Drinking coffee does not appear increase the risk of heart attack, according to a study of older Swedish women, and it may even be protective.
Seveal studies have examined ties between coffee consumption and risk of heart attack, but results have been mixed. Some studies have suggested a harmful effect of coffee consumption on the heart, whereas others have shown no link.
In their study, Dr. Sarah A. Rosner, of Harvard School of Public Health, Boston, Massachusetts, and colleagues prospectively examined the effect of coffee consumption on the risk of heart attack in 32,650 Swedish women between 40 and 74 years of age.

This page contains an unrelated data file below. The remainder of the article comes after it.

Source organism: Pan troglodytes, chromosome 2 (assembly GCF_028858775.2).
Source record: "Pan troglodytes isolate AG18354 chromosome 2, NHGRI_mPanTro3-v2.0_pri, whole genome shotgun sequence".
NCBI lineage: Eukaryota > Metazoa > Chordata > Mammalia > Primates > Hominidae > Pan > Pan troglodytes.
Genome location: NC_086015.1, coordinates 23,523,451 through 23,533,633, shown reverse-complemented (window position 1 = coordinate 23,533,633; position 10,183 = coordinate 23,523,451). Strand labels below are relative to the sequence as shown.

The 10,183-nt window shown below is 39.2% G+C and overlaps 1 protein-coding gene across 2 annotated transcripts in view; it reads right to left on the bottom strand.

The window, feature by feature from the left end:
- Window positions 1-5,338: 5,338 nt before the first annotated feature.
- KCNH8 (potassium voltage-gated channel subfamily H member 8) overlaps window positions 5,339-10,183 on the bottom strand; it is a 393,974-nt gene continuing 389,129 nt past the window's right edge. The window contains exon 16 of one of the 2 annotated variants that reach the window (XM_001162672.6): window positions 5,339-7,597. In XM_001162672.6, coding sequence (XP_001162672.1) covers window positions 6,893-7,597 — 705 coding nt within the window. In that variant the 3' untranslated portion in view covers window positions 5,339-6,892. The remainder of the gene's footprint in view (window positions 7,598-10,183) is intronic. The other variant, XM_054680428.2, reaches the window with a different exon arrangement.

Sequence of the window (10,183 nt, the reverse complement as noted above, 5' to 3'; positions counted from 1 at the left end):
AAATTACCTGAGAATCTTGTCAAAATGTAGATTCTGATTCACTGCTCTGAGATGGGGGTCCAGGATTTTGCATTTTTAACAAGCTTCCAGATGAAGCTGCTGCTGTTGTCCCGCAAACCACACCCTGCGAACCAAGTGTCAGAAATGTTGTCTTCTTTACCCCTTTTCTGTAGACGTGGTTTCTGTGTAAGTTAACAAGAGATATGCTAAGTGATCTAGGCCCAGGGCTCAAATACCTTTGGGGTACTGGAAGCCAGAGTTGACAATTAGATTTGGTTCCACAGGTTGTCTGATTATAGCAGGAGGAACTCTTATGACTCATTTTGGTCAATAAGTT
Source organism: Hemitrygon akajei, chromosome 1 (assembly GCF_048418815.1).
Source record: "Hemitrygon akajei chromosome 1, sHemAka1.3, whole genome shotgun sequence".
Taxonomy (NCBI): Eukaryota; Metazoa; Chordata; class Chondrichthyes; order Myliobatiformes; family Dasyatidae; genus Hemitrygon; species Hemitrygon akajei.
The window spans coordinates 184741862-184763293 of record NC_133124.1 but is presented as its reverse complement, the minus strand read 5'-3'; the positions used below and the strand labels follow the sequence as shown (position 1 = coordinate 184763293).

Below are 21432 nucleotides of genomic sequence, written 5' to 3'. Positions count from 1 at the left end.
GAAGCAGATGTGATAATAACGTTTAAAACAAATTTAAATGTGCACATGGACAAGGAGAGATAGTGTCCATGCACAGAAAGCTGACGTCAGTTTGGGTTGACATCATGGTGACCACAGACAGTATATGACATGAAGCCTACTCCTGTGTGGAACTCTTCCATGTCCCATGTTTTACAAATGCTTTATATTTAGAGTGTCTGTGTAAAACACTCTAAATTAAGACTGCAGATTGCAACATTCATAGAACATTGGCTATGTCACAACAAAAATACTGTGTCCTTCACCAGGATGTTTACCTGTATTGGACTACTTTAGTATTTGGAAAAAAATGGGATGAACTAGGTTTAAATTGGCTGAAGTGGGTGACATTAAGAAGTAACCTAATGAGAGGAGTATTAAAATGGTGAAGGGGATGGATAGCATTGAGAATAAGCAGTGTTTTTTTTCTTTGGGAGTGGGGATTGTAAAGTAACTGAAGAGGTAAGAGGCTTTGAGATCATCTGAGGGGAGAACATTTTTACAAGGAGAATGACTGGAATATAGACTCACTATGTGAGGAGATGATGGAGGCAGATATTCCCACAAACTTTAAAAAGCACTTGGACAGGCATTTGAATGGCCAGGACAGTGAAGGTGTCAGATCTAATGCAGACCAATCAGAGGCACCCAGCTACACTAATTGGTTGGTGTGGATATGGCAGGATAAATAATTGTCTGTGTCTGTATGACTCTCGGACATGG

The women were participating in a study initiated between 1987 and 1990. During an average follow-up of 5.1 years, a total of 459 heart attacks occurred. Of these, 391 were nonfatal and 68 were fatal.
In analyses adjusting for possible confounding factors, the team found that women who drank 5 or more cups of java per week had a 32 percent reduced relative risk of having a heart attack compared with women who drank 0 to 4 cups per week, although this did not reach statistical significance.
Overall, there was “a nonsignificant trend toward lower risk with higher consumption levels,” the investigators report.
There are “several plausible biologic mechanisms” by which coffee may reduce risk of heart attack, Rosner’s team explains. “Coffee contains phenolic compounds, which are known antioxidants and may reduce oxidative stress,” they note. Additionally, coffee has been shown to improve the body’s use of insulin and may protect against type 2 diabetes.
SOURCE: American Journal of Epidemiology, February 2007.